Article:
Sitting in a corner of the Mobvoi's booth at this week's IFA tech conference in Berlin, Jason Zheng offers a colorful pitch for his company's smartwatches.
"You don't want to be that douche who pulls out your phone," Zheng, Mobvoi's international head of PR, said jokingly. "We think smartwatches can reduce those douche pain points in your social life."
While a performance metric for "douche pain points" (or DPP) may never get popular, Zheng was hitting on an important aspect about the future of smartwatches and how watchmakers could find ways to compete against Apple, the leader in the market.
Since the Apple Watch launched three years ago, smartwatches have gotten plenty of interest. Even so, the devices have had a less-than-stellar start since there hasn't been a clear reason to have them and battery life is often dismal. That's been changing, with smartwatches becoming more useful by building up their health and fitness capabilities. They also offer quick notifications to help you stay connected without having to constantly check your phone, which could be a selling point for people worried abut phone addiction.
At IFA, several major brands revealed new smartwatches with a clear emphasis on health and wellness functions. On that list was Casio, whose outdoors-focused watch includes a new "extended mode" that lets the color display last longer for days-long hikes. Also, Fossil Group's and brands launched new watches that both added GPS and heart rate tracking for fitness and outdoor activities.
All three new watches use Google's Wear OS, previously called Android Wear. Google, too, has been focusing more on wellness and fitness, adding activity functions called "Move Minutes" and "Heart Points" to its Google Fit app. Google also created a digital wellbeing feature in its new Android Pie mobile operating system to help curb phone usage. (Apple created similar screen-time features for its phones, too.)
At Casio's IFA press event, Miles Barr, engineering director for Wear OS, said Google has found from user studies that smartwatches have worked better at getting you the information you need, then getting you back to what you were doing.
"I can't remember the last time I looked at my phone and only did one thing with it," he added.
Apple versus everyone else
If it seems like everyone's launching a smartwatch at IFA, a primary reason is that they're all trying to get a jump on Apple.
Apple is expected to update its popular Apple Watch, which starts at $329, during an event on Sept. 12. The company's WatchOS 5 software, unveiled in June at its WWDC developer conference and arriving on the next watch, brings a number of fitness improvements to the device, an instant watch-to-watch walkie-talkie mode, support for podcasts and an ability to play audio from third-party apps on the go.
Apple doesn't reveal sales figures for the device, but market researcher IDC estimates that nearly half of the 43.5 million smartwatches shipped this year will come from Apple. Google's Wear OS trails behind at 12 percent. And Android Wear, which is still used by some watchmakers, should total 18 percent of shipments. By 2022, Android Wear and Wear OS combined are expected to catch up to Apple.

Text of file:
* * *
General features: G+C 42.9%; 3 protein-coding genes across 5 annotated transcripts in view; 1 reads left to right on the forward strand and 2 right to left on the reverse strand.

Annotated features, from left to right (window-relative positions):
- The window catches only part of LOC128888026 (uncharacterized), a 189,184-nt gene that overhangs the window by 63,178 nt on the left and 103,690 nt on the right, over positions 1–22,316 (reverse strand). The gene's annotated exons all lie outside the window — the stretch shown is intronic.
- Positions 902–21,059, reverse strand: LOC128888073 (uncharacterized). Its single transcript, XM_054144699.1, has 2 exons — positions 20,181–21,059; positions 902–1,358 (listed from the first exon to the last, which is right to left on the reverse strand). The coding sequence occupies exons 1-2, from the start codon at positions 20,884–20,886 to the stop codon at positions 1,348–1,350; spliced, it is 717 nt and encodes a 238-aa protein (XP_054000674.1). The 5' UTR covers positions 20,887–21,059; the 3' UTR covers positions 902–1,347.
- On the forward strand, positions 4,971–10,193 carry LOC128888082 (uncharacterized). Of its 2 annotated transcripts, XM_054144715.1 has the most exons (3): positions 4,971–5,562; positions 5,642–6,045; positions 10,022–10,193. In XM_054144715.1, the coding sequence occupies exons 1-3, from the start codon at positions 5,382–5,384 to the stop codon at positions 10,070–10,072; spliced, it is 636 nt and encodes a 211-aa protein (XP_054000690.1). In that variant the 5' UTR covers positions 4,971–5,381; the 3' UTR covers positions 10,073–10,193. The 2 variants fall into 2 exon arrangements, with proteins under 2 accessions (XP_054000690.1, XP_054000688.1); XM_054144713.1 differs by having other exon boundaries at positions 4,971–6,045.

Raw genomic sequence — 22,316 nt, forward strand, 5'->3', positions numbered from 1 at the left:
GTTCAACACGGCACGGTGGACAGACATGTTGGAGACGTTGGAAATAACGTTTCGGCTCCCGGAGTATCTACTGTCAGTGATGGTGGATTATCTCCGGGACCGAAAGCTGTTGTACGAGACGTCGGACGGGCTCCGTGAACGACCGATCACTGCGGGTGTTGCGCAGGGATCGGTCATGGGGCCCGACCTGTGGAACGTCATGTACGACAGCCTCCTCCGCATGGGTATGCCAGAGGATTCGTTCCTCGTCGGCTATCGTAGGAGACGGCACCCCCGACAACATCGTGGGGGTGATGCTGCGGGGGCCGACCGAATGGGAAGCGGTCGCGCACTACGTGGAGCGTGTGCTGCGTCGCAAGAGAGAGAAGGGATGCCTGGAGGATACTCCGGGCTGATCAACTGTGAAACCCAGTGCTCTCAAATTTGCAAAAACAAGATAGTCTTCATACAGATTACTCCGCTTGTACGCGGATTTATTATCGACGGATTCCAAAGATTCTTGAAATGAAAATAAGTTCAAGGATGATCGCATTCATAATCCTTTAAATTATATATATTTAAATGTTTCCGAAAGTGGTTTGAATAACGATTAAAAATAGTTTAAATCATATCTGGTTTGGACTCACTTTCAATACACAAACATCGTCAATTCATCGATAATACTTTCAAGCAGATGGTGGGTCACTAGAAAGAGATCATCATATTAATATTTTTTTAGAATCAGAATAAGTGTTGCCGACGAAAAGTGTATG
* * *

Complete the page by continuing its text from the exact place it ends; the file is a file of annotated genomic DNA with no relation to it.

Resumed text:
"While Apple will undoubtedly lead in this category, what bears watching is how Google and its partners move forward," IDC analyst Jitesh Ubrani noted in June. He said that Wear OS has been "somewhat of a laggard," and even with its changes, it faces tough competition.
Samsung, Google's biggest Android partner, has shunned Wear OS in favor of Tizen, its own operating system for watches, TVs and other devices. Earlier this month, it introduced its new Galaxy Watch, which starts at $330 and should give Wear OS even more competition.
CNET's Scott Stein noted that the new Samsung watch isn't much different from its predecessors in terms of design. It's a round watch with a dial for navigating the home screen and different apps. But what it adds is the Bixby digital voice assistant, as well as more exercise trackers and stress-management features. Fitness and sleep tracking are tied to Samsung's S-Health app, but the watch also connects to fitness apps from Under Armour, MapMyRun, Speedo and others.
It's still too early to tell whether these fitness and wellness pitches will get more people to buy smartwatches. Sales of the devices are dwarfed by the size of the smartphone market, so building up a bigger following could take time.
Plus, some would argue that a smartwatch works against the idea of digital well-being by offering someone yet another distracting screen to look at and while getting pulled away from a conversation.
Zheng, of Mobvoi, disagrees.
"We don't think you're going to get addicted to your watch anytime soon," he said.
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